Paper short abstract:
Drawing on the restudy of an Indian village previously studied by the British anthropologist A. C. Mayer, this paper interrogates past and present anthropological knowledge by engaging in the methodological exercise of inverting the causal relation usually established between the two.
Paper long abstract:
This paper draws on the restudy of a village in Central India which had been studied in the 50ies by the British anthropologist Adrian C. Mayer. During the research, I have had the chance to access Mayer's fieldnotes and diaries and the opportunity to engage with him at length in conversations and discussions about his own study and his memories of the village.
During my 14-month long fieldwork in Ramkheri, I often found myself going through the pages of Mayer's book looking desperately for particular bits my daily research had vaguely brought back to my mind. Mayer's works, words and fieldnotes were a sort of invisible third participant during my life in the village, partly framing my understanding of current events and their possible origins and causes, and shaping in my imagination credible trajectories linking the past to the present.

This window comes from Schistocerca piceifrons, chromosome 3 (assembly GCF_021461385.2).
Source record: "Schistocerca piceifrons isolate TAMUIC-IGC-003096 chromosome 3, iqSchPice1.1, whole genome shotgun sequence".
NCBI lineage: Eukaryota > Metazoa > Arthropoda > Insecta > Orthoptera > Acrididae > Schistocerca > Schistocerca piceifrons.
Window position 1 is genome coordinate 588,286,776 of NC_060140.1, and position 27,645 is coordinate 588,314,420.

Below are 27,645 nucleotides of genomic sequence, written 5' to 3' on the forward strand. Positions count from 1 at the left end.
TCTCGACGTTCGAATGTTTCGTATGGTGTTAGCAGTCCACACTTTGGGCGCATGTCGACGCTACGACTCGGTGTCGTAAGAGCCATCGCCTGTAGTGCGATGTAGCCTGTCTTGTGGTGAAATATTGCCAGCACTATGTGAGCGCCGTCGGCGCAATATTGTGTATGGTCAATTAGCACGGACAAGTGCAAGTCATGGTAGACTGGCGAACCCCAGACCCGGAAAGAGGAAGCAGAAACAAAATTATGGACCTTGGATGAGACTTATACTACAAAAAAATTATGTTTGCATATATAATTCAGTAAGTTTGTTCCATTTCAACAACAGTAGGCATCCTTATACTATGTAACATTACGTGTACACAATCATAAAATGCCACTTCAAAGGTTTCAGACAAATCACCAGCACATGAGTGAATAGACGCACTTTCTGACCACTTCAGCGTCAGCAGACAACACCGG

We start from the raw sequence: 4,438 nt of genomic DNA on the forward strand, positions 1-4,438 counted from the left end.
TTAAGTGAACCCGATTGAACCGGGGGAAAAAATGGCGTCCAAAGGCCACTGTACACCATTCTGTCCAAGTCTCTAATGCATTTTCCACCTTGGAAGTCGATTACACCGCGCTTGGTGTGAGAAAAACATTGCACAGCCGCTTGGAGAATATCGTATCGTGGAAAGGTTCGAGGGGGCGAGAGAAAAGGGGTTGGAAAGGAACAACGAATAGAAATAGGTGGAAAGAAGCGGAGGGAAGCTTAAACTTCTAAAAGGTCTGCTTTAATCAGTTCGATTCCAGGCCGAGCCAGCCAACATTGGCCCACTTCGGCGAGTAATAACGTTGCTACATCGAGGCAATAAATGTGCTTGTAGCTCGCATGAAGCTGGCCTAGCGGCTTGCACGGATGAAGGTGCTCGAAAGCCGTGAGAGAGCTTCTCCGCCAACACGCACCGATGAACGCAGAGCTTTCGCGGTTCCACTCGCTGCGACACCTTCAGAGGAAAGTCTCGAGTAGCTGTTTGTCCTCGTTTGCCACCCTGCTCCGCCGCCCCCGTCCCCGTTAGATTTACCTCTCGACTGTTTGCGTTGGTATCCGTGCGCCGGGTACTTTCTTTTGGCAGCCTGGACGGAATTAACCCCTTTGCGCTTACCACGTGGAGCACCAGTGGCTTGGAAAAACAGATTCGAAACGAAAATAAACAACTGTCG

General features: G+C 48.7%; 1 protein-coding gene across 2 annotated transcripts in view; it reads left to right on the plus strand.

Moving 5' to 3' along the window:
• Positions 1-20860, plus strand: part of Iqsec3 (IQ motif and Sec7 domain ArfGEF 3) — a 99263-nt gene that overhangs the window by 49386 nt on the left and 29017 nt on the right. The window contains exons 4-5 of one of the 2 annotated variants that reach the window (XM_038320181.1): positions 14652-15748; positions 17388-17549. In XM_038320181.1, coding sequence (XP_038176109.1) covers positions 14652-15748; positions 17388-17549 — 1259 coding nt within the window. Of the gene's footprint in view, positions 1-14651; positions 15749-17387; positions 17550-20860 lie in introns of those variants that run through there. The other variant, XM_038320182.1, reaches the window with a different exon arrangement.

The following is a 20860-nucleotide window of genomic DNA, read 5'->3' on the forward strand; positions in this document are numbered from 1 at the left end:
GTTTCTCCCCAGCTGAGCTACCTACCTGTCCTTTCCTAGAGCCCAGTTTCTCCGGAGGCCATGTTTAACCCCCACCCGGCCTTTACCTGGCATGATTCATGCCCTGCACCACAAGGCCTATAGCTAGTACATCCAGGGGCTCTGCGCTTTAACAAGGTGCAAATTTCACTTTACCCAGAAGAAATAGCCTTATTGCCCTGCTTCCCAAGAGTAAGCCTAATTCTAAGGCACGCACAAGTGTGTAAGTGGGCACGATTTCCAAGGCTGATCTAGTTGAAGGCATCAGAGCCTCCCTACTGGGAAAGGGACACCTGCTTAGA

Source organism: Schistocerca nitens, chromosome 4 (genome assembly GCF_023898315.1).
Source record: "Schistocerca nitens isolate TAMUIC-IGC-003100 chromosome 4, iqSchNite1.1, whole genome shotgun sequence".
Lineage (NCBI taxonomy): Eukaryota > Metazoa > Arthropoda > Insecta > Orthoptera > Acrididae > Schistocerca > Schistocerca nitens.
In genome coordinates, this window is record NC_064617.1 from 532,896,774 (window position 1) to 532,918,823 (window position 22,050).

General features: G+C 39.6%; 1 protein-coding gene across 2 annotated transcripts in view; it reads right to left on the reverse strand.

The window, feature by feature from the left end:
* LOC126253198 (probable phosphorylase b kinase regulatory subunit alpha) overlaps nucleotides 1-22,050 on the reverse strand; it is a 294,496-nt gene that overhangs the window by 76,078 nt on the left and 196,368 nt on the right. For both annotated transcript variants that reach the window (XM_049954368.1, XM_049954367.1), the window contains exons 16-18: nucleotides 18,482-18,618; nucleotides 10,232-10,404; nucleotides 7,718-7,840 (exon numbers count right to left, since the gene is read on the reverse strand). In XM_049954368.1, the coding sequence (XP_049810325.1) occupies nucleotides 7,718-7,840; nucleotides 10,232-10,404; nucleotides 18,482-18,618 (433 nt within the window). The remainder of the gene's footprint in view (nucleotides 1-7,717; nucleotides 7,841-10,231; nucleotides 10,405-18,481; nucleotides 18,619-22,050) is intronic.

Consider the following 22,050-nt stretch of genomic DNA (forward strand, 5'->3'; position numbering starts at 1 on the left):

In this paper, in order better to grasp the relation between my theoretical framework and Mayer's one and how the two have interacted in shaping my research, I will engage in the methodological exercise of turning upside down the linear and causal relation usually established between what occurs before and what happens later. By providing some specific examples in which my material directly dialogued with Mayer's, I will try to analysis how the present looks for itself within the past, either producing an image of past knowledge able to host its instances, or disqualifying it as wrong. More often, a mix of both applies.
What to do with 'old' anthropology? Zeitgeist, knowledge and time